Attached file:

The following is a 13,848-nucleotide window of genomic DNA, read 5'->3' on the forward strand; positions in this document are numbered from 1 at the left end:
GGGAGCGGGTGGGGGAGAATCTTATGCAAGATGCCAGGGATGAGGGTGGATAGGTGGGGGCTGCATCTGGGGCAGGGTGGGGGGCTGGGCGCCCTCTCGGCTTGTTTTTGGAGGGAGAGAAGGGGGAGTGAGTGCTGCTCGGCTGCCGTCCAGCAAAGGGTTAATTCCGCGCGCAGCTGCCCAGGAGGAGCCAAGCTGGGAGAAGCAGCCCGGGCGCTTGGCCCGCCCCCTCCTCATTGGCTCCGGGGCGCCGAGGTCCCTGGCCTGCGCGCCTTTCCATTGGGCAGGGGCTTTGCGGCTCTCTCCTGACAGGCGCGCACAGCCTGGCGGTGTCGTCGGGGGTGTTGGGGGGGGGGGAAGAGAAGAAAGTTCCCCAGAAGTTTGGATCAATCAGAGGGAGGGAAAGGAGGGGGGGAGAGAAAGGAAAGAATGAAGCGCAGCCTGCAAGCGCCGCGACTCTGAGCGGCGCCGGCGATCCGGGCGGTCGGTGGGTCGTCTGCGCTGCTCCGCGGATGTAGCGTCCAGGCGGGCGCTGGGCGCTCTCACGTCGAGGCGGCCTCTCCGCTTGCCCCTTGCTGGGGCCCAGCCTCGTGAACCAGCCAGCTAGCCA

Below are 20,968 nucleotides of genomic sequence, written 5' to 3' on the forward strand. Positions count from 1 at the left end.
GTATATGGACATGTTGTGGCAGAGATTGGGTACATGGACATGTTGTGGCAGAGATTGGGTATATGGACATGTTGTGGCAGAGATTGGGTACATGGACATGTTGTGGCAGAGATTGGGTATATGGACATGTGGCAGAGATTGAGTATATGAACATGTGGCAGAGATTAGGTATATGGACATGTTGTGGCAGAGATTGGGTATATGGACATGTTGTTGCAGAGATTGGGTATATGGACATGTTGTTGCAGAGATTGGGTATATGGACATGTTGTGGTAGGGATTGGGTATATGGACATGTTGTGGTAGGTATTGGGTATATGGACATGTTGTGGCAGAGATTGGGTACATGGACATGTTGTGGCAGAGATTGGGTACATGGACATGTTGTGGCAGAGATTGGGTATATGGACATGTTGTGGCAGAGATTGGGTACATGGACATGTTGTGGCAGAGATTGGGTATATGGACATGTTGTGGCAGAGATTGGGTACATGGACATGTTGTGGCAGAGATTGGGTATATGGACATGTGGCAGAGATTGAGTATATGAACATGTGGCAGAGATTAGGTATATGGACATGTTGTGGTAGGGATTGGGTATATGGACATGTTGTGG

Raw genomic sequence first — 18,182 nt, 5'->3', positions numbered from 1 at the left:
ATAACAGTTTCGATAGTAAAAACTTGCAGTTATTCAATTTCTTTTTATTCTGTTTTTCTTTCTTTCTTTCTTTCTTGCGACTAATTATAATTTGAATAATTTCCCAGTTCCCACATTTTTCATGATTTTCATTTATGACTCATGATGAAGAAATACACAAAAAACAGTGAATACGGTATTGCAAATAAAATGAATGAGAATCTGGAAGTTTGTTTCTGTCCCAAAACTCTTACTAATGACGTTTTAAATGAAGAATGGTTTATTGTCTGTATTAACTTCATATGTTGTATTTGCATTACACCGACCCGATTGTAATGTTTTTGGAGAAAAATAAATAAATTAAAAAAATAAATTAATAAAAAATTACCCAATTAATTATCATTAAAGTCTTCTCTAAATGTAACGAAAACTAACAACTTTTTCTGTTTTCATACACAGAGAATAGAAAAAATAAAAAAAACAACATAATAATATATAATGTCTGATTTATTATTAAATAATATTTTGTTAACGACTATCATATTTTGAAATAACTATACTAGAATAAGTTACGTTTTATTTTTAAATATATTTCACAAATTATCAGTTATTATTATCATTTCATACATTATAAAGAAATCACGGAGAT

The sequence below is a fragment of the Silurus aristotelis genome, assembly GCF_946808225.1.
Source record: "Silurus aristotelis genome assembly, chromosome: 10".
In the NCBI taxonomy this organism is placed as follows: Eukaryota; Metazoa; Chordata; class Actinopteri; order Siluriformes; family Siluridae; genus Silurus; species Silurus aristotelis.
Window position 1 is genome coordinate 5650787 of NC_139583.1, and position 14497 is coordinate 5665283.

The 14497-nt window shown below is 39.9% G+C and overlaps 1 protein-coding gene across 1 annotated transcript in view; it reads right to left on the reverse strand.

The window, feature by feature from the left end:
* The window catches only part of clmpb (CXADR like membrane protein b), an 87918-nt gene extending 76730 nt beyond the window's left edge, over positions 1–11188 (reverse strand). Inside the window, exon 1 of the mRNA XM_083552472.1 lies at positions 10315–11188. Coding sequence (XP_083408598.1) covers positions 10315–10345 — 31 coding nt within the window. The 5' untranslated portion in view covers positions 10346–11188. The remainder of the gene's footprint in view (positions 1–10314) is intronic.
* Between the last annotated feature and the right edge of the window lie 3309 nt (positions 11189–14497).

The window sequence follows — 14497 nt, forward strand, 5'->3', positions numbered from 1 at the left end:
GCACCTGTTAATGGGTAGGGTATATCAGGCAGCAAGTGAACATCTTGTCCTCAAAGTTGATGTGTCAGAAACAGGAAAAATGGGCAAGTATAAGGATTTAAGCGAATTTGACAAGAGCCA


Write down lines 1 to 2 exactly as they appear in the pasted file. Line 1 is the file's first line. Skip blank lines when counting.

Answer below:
The following is a 13,848-nucleotide window of genomic DNA, read 5'->3' on the forward strand; positions in this document are numbered from 1 at the left end:
GGGAGCGGGTGGGGGAGAATCTTATGCAAGATGCCAGGGATGAGGGTGGATAGGTGGGGGCTGCATCTGGGGCAGGGTGGGGGGCTGGGCGCCCTCTCGGCTTGTTTTTGGAGGGAGAGAAGGGGGAGTGAGTGCTGCTCGGCTGCCGTCCAGCAAAGGGTTAATTCCGCGCGCAGCTGCCCAGGAGGAGCCAAGCTGGGAGAAGCAGCCCGGGCGCTTGGCCCGCCCCCTCCTCATTGGCTCCGGGGCGCCGAGGTCCCTGGCCTGCGCGCCTTTCCATTGGGCAGGGGCTTTGCGGCTCTCTCCTGACAGGCGCGCACAGCCTGGCGGTGTCGTCGGGGGTGTTGGGGGGGGGGGAAGAGAAGAAAGTTCCCCAGAAGTTTGGATCAATCAGAGGGAGGGAAAGGAGGGGGGGAGAGAAAGGAAAGAATGAAGCGCAGCCTGCAAGCGCCGCGACTCTGAGCGGCGCCGGCGATCCGGGCGGTCGGTGGGTCGTCTGCGCTGCTCCGCGGATGTAGCGTCCAGGCGGGCGCTGGGCGCTCTCACGTCGAGGCGGCCTCTCCGCTTGCCCCTTGCTGGGGCCCAGCCTCGTGAACCAGCCAGCTAGCCA